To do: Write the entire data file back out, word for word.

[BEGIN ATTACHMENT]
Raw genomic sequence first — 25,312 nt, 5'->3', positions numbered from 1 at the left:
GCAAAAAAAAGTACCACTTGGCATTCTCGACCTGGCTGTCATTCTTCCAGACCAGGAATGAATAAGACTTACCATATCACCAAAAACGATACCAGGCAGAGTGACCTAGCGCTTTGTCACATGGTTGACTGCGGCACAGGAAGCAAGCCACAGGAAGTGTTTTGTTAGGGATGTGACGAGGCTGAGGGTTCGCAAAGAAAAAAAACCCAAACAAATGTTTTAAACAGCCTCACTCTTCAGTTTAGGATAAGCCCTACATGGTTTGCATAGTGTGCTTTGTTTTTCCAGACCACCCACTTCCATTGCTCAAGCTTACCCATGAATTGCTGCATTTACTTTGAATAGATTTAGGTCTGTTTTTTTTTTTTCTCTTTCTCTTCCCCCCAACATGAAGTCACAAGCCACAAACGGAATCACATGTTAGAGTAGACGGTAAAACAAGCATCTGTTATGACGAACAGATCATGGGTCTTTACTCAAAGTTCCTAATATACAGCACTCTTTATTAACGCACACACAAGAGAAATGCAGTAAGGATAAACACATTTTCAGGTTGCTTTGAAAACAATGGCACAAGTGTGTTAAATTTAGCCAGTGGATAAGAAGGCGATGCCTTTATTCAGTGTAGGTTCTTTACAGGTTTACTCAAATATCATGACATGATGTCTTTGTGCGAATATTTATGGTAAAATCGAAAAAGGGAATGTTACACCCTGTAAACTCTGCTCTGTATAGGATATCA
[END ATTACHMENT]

Raw genomic sequence first — 25,312 nt, 5'->3', positions numbered from 1 at the left:
GCAAAAAAAAGTACCACTTGGCATTCTCGACCTGGCTGTCATTCTTCCAGACCAGGAATGAATAAGACTTACCATATCACCAAAAACGATACCAGGCAGAGTGACCTAGCGCTTTGTCACATGGTTGACTGCGGCACAGGAAGCAAGCCACAGGAAGTGTTTTGTTAGGGATGTGACGAGGCTGAGGGTTCGCAAAGAAAAAAAACCCAAACAAATGTTTTAAACAGCCTCACTCTTCAGTTTAGGATAAGCCCTACATGGTTTGCATAGTGTGCTTTGTTTTTCCAGACCACCCACTTCCATTGCTCAAGCTTACCCATGAATTGCTGCATTTACTTTGAATAGATTTAGGTCTGTTTTTTTTTTTTCTCTTTCTCTTCCCCCCAACATGAAGTCACAAGCCACAAACGGAATCACATGTTAGAGTAGACGGTAAAACAAGCATCTGTTATGACGAACAGATCATGGGTCTTTACTCAAAGTTCCTAATATACAGCACTCTTTATTAACGCACACACAAGAGAAATGCAGTAAGGATAAACACATTTTCAGGTTGCTTTGAAAACAATGGCACAAGTGTGTTAAATTTAGCCAGTGGATAAGAAGGCGATGCCTTTATTCAGTGTAGGTTCTTTACAGGTTTACTCAAATATCATGACATGATGTCTTTGTGCGAATATTTATGGTAAAATCGAAAAAGGGAATGTTACACCCTGTAAACTCTGCTCTGTATAGGATATCA